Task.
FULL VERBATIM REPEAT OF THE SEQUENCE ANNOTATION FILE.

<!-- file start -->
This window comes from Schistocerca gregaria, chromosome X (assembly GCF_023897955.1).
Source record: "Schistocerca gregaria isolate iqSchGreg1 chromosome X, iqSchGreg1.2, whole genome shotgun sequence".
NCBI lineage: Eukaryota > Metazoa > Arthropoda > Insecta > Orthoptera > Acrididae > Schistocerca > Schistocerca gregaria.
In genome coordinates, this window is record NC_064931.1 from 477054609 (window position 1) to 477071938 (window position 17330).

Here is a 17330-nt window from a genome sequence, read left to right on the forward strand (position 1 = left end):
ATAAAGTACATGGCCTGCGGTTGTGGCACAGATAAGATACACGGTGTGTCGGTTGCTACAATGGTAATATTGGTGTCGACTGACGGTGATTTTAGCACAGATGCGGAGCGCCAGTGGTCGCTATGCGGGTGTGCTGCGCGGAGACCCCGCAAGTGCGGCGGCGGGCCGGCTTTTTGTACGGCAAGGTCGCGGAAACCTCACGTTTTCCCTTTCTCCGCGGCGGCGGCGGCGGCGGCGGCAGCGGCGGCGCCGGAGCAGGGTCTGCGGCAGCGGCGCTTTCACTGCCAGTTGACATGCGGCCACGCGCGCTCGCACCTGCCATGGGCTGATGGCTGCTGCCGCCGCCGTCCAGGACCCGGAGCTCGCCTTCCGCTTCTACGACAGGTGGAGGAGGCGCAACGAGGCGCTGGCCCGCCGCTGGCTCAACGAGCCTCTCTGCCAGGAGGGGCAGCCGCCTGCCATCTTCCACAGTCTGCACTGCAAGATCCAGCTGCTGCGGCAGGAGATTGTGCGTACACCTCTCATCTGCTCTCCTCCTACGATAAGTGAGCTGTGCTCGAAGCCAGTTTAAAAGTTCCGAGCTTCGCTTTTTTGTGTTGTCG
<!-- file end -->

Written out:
This window comes from Schistocerca gregaria, chromosome X (assembly GCF_023897955.1).
Source record: "Schistocerca gregaria isolate iqSchGreg1 chromosome X, iqSchGreg1.2, whole genome shotgun sequence".
NCBI lineage: Eukaryota > Metazoa > Arthropoda > Insecta > Orthoptera > Acrididae > Schistocerca > Schistocerca gregaria.
In genome coordinates, this window is record NC_064931.1 from 477054609 (window position 1) to 477071938 (window position 17330).

Here is a 17330-nt window from a genome sequence, read left to right on the forward strand (position 1 = left end):
ATAAAGTACATGGCCTGCGGTTGTGGCACAGATAAGATACACGGTGTGTCGGTTGCTACAATGGTAATATTGGTGTCGACTGACGGTGATTTTAGCACAGATGCGGAGCGCCAGTGGTCGCTATGCGGGTGTGCTGCGCGGAGACCCCGCAAGTGCGGCGGCGGGCCGGCTTTTTGTACGGCAAGGTCGCGGAAACCTCACGTTTTCCCTTTCTCCGCGGCGGCGGCGGCGGCGGCGGCAGCGGCGGCGCCGGAGCAGGGTCTGCGGCAGCGGCGCTTTCACTGCCAGTTGACATGCGGCCACGCGCGCTCGCACCTGCCATGGGCTGATGGCTGCTGCCGCCGCCGTCCAGGACCCGGAGCTCGCCTTCCGCTTCTACGACAGGTGGAGGAGGCGCAACGAGGCGCTGGCCCGCCGCTGGCTCAACGAGCCTCTCTGCCAGGAGGGGCAGCCGCCTGCCATCTTCCACAGTCTGCACTGCAAGATCCAGCTGCTGCGGCAGGAGATTGTGCGTACACCTCTCATCTGCTCTCCTCCTACGATAAGTGAGCTGTGCTCGAAGCCAGTTTAAAAGTTCCGAGCTTCGCTTTTTTGTGTTGTCG